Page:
Knitty: little purls of wisdom
Cooperative Press


My interest in knitting has been kept alive over the years by the almost infinite variety of color, pattern, and texture that is found in collections of knitters and museums around the world. Although I love the smooth, quiet repetition of knitting a rectangular scarf in garter stitch using a luxurious yarn, it is the endless diversity of technique and style that keeps me interested in knitting as more than a way to keep my hands busy while watching TV.

“It’s a dangerous business, Frodo, going out your door. You step onto the road, and if you don’t keep your feet, there’s no knowing where you might be swept off to.”
--from The Lord of The Rings by J.R.R. Tolkien


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beauty shot

by Donna Druchunas


Beads add a fabulous touch! Knowing just the basics of knitting, you can easily create colorful designs with beads. Using only garter stitch and learning how to read and work from beading charts, you can make beautiful jeweled wrist warmer cuffs that are inspired by those popular in Lithuania.




spacer photos: Dominic Cotignola


Circumference: 7 inches
Length: 5 1/2 inches


spacer Brown Sheep Nature Spun Fingering  [100% wool; 310yd/283m per 50g skein]; color: #N62 Amethyst; 1 skein

Recommended needle size
[always use a needle size that gives you the gauge listed below -- every knitter's gauge is unique]
spacer Size 000 US (1.5mm) knitting needles

spacer Approx. 500 size 8 or 10 glass seed beads
spacer Beading needle
spacer Sewing thread
spacer Quick-drying craft glue (if using size 10 seed beads)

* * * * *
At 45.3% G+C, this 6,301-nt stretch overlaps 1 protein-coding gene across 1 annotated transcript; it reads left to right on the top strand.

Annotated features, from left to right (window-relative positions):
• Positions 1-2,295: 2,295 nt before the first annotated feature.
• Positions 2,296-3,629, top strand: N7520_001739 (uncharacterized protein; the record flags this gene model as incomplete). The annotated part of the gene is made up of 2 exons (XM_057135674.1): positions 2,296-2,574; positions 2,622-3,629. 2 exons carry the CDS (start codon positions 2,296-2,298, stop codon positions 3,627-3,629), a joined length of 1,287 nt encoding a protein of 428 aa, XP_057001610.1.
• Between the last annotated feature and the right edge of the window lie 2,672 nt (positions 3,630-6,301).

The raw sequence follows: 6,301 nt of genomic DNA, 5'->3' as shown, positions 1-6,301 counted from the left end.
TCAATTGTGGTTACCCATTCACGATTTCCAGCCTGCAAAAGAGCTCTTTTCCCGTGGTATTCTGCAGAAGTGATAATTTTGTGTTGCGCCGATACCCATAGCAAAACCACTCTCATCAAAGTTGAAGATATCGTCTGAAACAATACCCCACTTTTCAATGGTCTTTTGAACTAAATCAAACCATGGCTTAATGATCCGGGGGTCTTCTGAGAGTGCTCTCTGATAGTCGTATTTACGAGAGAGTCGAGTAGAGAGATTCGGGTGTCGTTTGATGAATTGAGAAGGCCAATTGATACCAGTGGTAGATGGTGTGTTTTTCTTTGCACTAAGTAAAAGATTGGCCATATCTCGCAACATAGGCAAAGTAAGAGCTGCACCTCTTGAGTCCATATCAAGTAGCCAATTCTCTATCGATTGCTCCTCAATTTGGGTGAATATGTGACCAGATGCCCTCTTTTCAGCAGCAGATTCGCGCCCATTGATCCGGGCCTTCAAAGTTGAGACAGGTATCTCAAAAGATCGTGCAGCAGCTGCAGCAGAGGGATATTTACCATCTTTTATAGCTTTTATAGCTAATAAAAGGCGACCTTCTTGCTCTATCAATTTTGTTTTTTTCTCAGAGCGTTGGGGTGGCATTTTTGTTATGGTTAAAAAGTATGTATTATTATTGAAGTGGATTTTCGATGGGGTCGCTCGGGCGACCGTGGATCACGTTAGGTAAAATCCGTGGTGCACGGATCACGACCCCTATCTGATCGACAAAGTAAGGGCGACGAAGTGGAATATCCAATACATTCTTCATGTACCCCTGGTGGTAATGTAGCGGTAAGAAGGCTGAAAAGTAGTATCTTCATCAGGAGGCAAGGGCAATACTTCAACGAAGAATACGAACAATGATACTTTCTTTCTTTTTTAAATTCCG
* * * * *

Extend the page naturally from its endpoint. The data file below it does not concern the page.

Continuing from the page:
spacer Small steel crochet hook (optional, for beaded picot edging)
spacer Tapestry needle


36 sts/68 rows = 4" in garter stitch


[Knitty's list of standard abbreviations and techniques can be found here.]

Note: You may prefer to begin with a provisional cast-on and finish with three-needle bind off or even grafting, but this is not the traditional method in Lithuania.

The chart for this pattern is very large and fits on a letter-sized page.
Click here and print the resulting page.



CO 50 sts.

Set-up Row [RS]: K all sts.

Row 1 [WS]: Sl 1, k following chart row, reading from left to right, placing beads as indicated; k to end of row.

Row 2: Sl1, k all sts (without placing beads).

Repeat Rows 1 and 2 until work is long enough to fit around wrist, ending with a WS row. If possible, end after completing a full repeat of the charted pattern.

BO all sts knitwise; do not break yarn.

Beaded Picots (optional)
Using crochet hook, work from right to left across side edge of piece as follows:
Work 1 single crochet. *Skip 2 or 3 garter st ridges. Slide 6-9 beads up to the join, then work a single crochet in the 3rd or 4th garter st ridge. Pull the loop very large and draw the whole ball of yarn through it as if you're fastening off. Repeat from * across the edge of the piece. Work 1 single crochet in last garter st ridge. Fasten off.

Sew CO and BO edges of piece together.
Weave in ends.

Donna Druchunas escaped a corporate cubicle to honor her passions for knitting, world travel, research, and writing. She is the author of six knitting books including Arctic Lace, Successful Lace Knitting, Kitty Knits, and Ethnic Knitting Exploration: Lithuania, Iceland, and Ireland. Donna has just finished writing a book about knitting in Lithuania. She lives in Colorado with her husband, mother, and three cats who all help her test the usability and comfort of her finished knitted items.

Visit Donna's website at